With Larry and his brothers Darryl following the three qui tam cases, I found this Sergio Leal post on Merlin’s blog relevant to the Rigsby qui tam case against defendants State Farm and HAAG Engineering. Read it here and then visit the Property Insurance Coverage Law Blog. Chip has it loaded with interesting information.
One strategy insurance companies use to avoid bad faith liability is claiming that they reasonably relied on their experts’ reports to deny a claim. Texas law on bad faith states that an insurer breaches its duty of good faith when: (1) denies or delays payment of a claim for which liability is reasonably clear, and (2) the insurer knew or should have known that liability was reasonably clear. Therefore, insurance companies often argue that because their retained experts concluded that there was no valid insurance claim, liability was not reasonably clear and they should not be found liable for bad faith. Courts typically side with insurance companies on this issue, but sometimes the facts of a case require courts to doubt this argument, just as the Texas Supreme Court did in State Farm Lloyds v. Nicolau, 951 S.W.2d 444 (Tex. 1997).
In Nicolau, a homeowner filed a lawsuit against its insurer for foundation and other structural damage that resulted from a plumbing leak that introduced water into the clay subsoil. The insurer retained an expert, HAAG Engineering¸ to conduct a study on the homeowner’s claim. It was established in Nicolau that the insurer hired HAAG Engineering with the belief that HAAG Engineering generally believed that leaks beneath a house would not cause foundation movement. Continue reading ““When Insurers Hide Behind their Experts in Texas” – Merlin’s blog report case involving State Farm and HAAG Engineering”
Chip Merlin has done such an excellent job summarizing the key points of How Insurers Made Millions on the Side that I’ve reproduced the post on his Property Insurance Coverage Law Blog in total with this h/t and big “thank you”.
The Sarasota Herald-Tribune conducted a year long investigation into the manner Florida insurance companies diverted premiums and monies as expenses and losses to hide actual profits. This revelation is probably shocking to many who have been told repeatedly that the Florida insurance industry is losing money as a result of “unfair” rates and for other claims related reasons.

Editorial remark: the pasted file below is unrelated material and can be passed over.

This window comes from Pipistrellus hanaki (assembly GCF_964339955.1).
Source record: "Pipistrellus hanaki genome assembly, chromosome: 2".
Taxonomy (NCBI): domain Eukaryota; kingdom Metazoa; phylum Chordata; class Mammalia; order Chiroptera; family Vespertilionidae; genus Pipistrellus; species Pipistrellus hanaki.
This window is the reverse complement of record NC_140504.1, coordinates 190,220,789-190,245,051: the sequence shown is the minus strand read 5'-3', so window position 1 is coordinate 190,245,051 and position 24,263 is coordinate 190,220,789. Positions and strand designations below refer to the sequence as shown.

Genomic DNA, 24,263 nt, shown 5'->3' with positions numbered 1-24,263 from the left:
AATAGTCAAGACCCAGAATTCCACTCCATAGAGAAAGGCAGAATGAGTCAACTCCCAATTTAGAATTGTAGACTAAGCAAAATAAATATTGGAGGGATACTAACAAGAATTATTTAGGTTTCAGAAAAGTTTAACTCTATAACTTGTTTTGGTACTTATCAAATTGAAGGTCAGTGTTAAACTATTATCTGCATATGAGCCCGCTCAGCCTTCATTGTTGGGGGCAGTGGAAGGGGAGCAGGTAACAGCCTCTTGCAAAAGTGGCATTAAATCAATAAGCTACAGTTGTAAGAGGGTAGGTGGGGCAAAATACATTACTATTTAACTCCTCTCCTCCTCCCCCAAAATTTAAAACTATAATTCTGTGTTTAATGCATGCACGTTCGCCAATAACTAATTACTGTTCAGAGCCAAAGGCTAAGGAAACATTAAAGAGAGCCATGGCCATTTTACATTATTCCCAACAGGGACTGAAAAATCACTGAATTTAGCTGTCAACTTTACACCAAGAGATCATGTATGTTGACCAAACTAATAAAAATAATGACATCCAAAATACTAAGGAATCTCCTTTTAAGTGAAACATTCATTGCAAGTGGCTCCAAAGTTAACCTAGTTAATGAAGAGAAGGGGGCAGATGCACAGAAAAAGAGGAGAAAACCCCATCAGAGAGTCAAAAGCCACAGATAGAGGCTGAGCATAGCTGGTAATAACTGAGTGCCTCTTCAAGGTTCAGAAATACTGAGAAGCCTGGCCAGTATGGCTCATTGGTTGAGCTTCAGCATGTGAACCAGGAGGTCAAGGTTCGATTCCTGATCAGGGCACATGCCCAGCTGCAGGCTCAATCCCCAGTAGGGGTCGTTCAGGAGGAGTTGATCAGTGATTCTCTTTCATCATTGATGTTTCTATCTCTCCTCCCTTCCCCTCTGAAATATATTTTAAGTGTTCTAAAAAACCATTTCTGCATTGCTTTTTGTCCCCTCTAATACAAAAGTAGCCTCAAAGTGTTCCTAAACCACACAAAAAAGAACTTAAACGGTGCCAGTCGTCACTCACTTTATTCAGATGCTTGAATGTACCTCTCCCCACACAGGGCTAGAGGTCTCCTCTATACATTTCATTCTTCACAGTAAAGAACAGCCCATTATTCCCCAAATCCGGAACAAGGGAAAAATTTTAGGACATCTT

Investigative journalist Paige St. John reported in How Insurers Made Millions on the Side, that:
Investors and executives in 2008 moved $1.9 billion in policyholder money out of heavily regulated insurers, where profits are capped and dividends are restricted, to separate companies that are owned by the same people, housed at the same address and sometimes use the same employees.
Meanwhile, insurance executives complained about losses and state-mandated discounts, and pressured state regulators for permission to charge homeowners more — even to end rate regulation altogether.
I wonder what the response is going to be from those who supported unregulated insurance rate laws. It is human nature to have a hard time admitting mistakes. If anything, this story demonstrates that laws need to be changed to allow much greater oversight by regulators because some insurance executives cannot be trusted to be honest stewards of monies set aside for the payment of claims.
Some insurance lobbyists defend these activities and even provide a justification: Continue reading “Merlin’s “Breaking News Story: Florida Insurers Hide Profits While Claiming Losses To Get Rates Raised””